When it comes to adorable toy robots, it’s hard to top Sphero’s BB-8. The darn thing looks darn cute just rolling around, after all. The Cozmo, however, isn’t just banking on being adorable, as it comes with a dynamic and playful personality that can take engagement to a whole new level.
Made by Anki (you know, the guys behind Drive and Overdrive), it’s a charismatic robot toy that attempts to bring the adorable robots we regularly see in animation into real life. And, no, it won’t just scoot around and do random robot things, either, as it’s fitted with computer vision, AI, and advanced robotics tech, allowing it to become a semi-intelligent companion that can foster deeper interactions.
The Anki Cozmo has a body that appears to be derived from a construction vehicle, with tracks for mobility and lift-like arms. Basically, it’s an adorable version of a forklift. Out front is a square screen that serves as its digital face, allowing it to display a variety of facial expressions. It comes with a hidden camera out front that it uses to identify people and objects, with its eyes lighting up when it sees someone it recognizes or its favorite plaything.
Those reactions, by the way, aren’t elicited in the typical “if A, do B” sequence. Instead, it comes with an ever-evolving emotion engine, so there’s a good chance are he’ll react in ways that you never expected. Do note, the robot requires to be always paired with a phone, as the app does all the heavy lifting when it comes to AI and other robot functions.This isn’t quite as cumbersome as it seems, and adds quite a lot of functionality to the little robot—a few taps and the Anki Cozmo will “wake up” and be ready to play.
The choice to tie the Anki Cozmo in with a phone app wasn’t just for the purposes of convenience—it’s also likely been a design choice which brought down the price point and reduced the robot’s form factor, since it doesn’t have to house additional computational parts.
The “emotional” capability of the Anki Cozmo is fairly impressive. While this robot doesn’t speak in words, it can definitely talk to you—you’ll begin to recognize the emotions pretty quickly and start to get an idea of how the robot is, well, feeling. If you’re familiar with Star Wars then you already have a pretty good idea of the noises the robot makes, but what’s really impressive is how the robot acts.
With what the manufacturer is referring to as an “emotional engine,” the little robot is given a surprising number of emotional states. These emotions cause the Anki Cozmo to look and act different, the behavior for which was inspired heavily by robot characters in movies, like the ones made by Pixar. In fact, Carlos Baena, who used to work as an animator for Pixar, was hired by Anki to direct the characterization of the robot. Before the robot was available here in the physical world with us humans, much of the development for its emotional engine was developed using 3D animation software after Baena realized that this software could be just as useful for robot design as it was for creating movies.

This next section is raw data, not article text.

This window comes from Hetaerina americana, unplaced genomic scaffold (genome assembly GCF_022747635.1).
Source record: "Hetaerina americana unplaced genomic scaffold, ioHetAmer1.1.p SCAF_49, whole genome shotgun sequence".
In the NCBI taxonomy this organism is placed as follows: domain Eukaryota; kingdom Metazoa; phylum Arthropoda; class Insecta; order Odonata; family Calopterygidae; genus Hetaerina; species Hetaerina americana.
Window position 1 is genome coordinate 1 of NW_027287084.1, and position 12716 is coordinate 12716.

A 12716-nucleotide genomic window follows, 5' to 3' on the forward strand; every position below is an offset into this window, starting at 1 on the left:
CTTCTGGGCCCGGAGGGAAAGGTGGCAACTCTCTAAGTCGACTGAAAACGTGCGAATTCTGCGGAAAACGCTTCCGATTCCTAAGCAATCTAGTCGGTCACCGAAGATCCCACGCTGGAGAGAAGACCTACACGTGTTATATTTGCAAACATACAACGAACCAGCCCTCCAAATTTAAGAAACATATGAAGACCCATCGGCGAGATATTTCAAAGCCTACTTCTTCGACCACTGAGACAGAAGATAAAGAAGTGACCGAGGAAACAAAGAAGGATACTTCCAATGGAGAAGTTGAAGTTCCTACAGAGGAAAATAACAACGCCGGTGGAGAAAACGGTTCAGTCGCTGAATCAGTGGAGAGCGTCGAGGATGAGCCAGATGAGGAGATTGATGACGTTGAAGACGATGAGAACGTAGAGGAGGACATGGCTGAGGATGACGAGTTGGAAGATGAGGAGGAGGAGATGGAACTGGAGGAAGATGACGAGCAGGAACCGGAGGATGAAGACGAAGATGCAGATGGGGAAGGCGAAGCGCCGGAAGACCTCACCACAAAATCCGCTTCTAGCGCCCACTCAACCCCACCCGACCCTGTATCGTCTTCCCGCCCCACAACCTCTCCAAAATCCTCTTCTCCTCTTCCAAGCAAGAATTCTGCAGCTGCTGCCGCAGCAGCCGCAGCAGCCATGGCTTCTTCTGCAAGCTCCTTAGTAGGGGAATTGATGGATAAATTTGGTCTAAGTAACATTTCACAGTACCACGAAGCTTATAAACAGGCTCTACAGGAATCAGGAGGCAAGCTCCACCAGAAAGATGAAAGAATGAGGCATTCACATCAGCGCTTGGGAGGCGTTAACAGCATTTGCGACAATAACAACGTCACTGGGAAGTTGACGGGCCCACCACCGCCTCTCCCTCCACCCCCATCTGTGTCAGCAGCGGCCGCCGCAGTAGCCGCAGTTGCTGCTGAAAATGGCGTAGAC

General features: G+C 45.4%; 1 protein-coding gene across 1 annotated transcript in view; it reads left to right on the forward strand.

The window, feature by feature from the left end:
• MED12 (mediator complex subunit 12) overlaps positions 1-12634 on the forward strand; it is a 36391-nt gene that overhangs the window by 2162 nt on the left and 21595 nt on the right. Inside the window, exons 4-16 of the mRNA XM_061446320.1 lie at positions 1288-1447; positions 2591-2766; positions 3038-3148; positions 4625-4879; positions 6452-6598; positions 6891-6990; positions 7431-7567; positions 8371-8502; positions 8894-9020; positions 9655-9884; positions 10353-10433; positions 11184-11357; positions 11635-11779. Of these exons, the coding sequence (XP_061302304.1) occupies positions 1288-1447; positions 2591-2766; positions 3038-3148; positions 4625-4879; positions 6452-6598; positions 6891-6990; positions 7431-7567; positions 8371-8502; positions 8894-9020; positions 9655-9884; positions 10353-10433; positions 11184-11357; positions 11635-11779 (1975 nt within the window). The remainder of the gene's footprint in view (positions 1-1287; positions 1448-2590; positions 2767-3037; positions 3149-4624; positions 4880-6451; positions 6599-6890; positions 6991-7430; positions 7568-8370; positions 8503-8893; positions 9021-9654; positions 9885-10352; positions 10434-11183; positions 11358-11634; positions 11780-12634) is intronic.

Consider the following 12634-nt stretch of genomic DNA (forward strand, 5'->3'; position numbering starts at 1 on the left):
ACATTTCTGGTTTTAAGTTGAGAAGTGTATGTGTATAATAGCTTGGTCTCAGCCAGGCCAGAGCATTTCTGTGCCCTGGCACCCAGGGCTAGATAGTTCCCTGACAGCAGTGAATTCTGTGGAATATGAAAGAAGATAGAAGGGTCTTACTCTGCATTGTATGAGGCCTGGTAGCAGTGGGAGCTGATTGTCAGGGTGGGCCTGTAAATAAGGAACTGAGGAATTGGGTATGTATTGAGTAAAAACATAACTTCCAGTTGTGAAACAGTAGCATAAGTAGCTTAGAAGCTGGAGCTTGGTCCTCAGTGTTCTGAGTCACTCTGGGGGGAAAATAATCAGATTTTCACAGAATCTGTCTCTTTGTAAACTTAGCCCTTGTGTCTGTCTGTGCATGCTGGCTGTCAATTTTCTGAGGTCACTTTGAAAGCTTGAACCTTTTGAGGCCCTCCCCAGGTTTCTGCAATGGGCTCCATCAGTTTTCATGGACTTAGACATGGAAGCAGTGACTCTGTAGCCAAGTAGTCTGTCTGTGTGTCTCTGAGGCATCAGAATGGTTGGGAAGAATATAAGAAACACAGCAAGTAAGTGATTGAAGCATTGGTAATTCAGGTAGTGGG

The range of emotions the Anki Cozmo is capable of include what you’d expect: happy, sad, angry, and so on, but this little robot’s emotional capabilities go a lot deeper than just that. The robot can express gratitude through the “glad” emotion, annoyance, and more. The Anki Cozmo is bizarrely reminiscent of a pet, and we suspect that it’ll become a quick alternative for children (or adults!) with allergies.
When you’re playing with this robot, and it definitely feels very much like playing, it’ll utilize these emotions to let you know how you’re doing. For example, you can stack blocks with the robot, which sounds incredibly simplistic but the point isn’t really to stack the blocks—it’s to see how the Anki Cozmo reacts. If you stack the blocks in the right order for the little game, the robot will react positively and express its happiness emotion. But if you’re a jerk and knock them all over, he’ll get mad or sad. Note that these blocks aren’t just any blocks, they’re specialized blocks that come with sensors so that the robot can interact with them.
The manufacturer has pre-programmed the Anki Cozmo to recognize a handful of games like this block example right out of the box, and we expect that you’ll be able to wirelessly update the robot in the future to accommodate new games. This should come in handy assuming that the Anki Cozmo feels like playing games with you—it might shake its head and refuse.
The Anki Cozmo is good at a lot more than just a few simple games though—it’ll react when you interact with it directly. For example, if you pick up the robot, it might shake its head in disapproval. If you point at it and hold your finger close enough, it may try to grab your finger with its “arms.” And the Anki Cozmo can even get bored—after all, it’s more than just a novelty for your desk—it might start playing video games by itself on the little display panel. If you charge the Anki Cozmo, it’ll go to sleep (snoring included).
Speaking of the battery life, the Anki Cozmo takes only about ten minutes to charge, and that’ll be enough for two hours of emotional, fun, robot-goodness.
For those software developers in the audience who are drooling at the thought of an API, don’t worry—Anki has plans for that too. In the future the manufacturer has vowed to release a software development kit, and fans have already started preparing by writing their wish lists of new, totally customizable functionality.
Now available for preorder, the Anki Cozmo is priced at $159.99. For a robot with these kinds of capabilities to be under the $200 price point is practically unheard of—you’ll almost certainly want to preorder this one.